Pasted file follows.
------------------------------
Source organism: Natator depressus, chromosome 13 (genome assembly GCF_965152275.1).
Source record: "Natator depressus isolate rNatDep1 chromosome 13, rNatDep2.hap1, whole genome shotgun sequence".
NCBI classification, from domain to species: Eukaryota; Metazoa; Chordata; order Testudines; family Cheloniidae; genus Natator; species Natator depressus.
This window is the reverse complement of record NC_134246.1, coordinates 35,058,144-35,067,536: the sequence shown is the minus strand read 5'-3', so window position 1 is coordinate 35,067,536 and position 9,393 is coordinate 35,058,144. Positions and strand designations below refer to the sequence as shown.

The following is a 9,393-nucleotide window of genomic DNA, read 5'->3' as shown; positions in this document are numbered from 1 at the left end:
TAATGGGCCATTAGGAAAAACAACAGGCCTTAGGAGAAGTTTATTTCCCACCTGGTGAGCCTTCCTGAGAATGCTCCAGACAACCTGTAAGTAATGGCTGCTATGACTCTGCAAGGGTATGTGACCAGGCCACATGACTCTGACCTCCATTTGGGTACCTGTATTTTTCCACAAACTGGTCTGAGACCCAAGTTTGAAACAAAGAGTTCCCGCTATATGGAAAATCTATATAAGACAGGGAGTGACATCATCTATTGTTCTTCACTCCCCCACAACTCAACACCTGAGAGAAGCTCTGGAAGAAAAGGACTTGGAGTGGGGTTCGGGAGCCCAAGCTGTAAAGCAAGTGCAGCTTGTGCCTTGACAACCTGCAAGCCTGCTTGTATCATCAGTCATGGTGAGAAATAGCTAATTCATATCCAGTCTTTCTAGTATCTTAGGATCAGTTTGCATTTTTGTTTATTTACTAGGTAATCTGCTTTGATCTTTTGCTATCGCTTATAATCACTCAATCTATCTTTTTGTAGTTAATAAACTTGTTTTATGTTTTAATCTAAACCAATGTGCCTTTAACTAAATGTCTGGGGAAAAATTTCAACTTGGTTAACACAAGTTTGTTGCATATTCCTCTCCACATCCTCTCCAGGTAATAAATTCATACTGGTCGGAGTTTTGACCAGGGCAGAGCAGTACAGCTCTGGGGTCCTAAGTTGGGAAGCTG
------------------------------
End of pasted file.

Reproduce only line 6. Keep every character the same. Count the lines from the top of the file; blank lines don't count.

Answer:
TAATGGGCCATTAGGAAAAACAACAGGCCTTAGGAGAAGTTTATTTCCCACCTGGTGAGCCTTCCTGAGAATGCTCCAGACAACCTGTAAGTAATGGCTGCTATGACTCTGCAAGGGTATGTGACCAGGCCACATGACTCTGACCTCCATTTGGGTACCTGTATTTTTCCACAAACTGGTCTGAGACCCAAGTTTGAAACAAAGAGTTCCCGCTATATGGAAAATCTATATAAGACAGGGAGTGACATCATCTATTGTTCTTCACTCCCCCACAACTCAACACCTGAGAGAAGCTCTGGAAGAAAAGGACTTGGAGTGGGGTTCGGGAGCCCAAGCTGTAAAGCAAGTGCAGCTTGTGCCTTGACAACCTGCAAGCCTGCTTGTATCATCAGTCATGGTGAGAAATAGCTAATTCATATCCAGTCTTTCTAGTATCTTAGGATCAGTTTGCATTTTTGTTTATTTACTAGGTAATCTGCTTTGATCTTTTGCTATCGCTTATAATCACTCAATCTATCTTTTTGTAGTTAATAAACTTGTTTTATGTTTTAATCTAAACCAATGTGCCTTTAACTAAATGTCTGGGGAAAAATTTCAACTTGGTTAACACAAGTTTGTTGCATATTCCTCTCCACATCCTCTCCAGGTAATAAATTCATACTGGTCGGAGTTTTGACCAGGGCAGAGCAGTACAGCTCTGGGGTCCTAAGTTGGGAAGCTG